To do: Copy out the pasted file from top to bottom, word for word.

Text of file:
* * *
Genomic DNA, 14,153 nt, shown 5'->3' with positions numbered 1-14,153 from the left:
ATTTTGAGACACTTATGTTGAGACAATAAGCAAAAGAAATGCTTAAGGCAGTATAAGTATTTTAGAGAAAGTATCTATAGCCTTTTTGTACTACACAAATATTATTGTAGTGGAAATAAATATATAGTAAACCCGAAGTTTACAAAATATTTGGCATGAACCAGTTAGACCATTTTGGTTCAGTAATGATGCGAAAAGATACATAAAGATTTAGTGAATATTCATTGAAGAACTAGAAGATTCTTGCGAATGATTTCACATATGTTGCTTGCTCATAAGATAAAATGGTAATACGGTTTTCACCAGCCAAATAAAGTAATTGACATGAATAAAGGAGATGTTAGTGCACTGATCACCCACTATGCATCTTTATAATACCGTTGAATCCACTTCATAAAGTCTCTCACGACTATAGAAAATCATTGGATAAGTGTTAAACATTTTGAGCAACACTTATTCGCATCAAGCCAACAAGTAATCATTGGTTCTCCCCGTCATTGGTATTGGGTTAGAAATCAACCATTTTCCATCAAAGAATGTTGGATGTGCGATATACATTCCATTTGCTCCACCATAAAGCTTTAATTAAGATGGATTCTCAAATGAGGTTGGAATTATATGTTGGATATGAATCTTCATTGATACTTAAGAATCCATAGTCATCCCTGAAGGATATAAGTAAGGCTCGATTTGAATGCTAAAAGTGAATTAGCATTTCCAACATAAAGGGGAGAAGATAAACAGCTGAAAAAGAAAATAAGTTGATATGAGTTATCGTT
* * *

Genomic DNA, 14,153 nt, shown 5'->3' with positions numbered 1-14,153 from the left:
ATTTTGAGACACTTATGTTGAGACAATAAGCAAAAGAAATGCTTAAGGCAGTATAAGTATTTTAGAGAAAGTATCTATAGCCTTTTTGTACTACACAAATATTATTGTAGTGGAAATAAATATATAGTAAACCCGAAGTTTACAAAATATTTGGCATGAACCAGTTAGACCATTTTGGTTCAGTAATGATGCGAAAAGATACATAAAGATTTAGTGAATATTCATTGAAGAACTAGAAGATTCTTGCGAATGATTTCACATATGTTGCTTGCTCATAAGATAAAATGGTAATACGGTTTTCACCAGCCAAATAAAGTAATTGACATGAATAAAGGAGATGTTAGTGCACTGATCACCCACTATGCATCTTTATAATACCGTTGAATCCACTTCATAAAGTCTCTCACGACTATAGAAAATCATTGGATAAGTGTTAAACATTTTGAGCAACACTTATTCGCATCAAGCCAACAAGTAATCATTGGTTCTCCCCGTCATTGGTATTGGGTTAGAAATCAACCATTTTCCATCAAAGAATGTTGGATGTGCGATATACATTCCATTTGCTCCACCATAAAGCTTTAATTAAGATGGATTCTCAAATGAGGTTGGAATTATATGTTGGATATGAATCTTCATTGATACTTAAGAATCCATAGTCATCCCTGAAGGATATAAGTAAGGCTCGATTTGAATGCTAAAAGTGAATTAGCATTTCCAACATAAAGGGGAGAAGATAAACAGCTGAAAAAGAAAATAAGTTGATATGAGTTATCGTT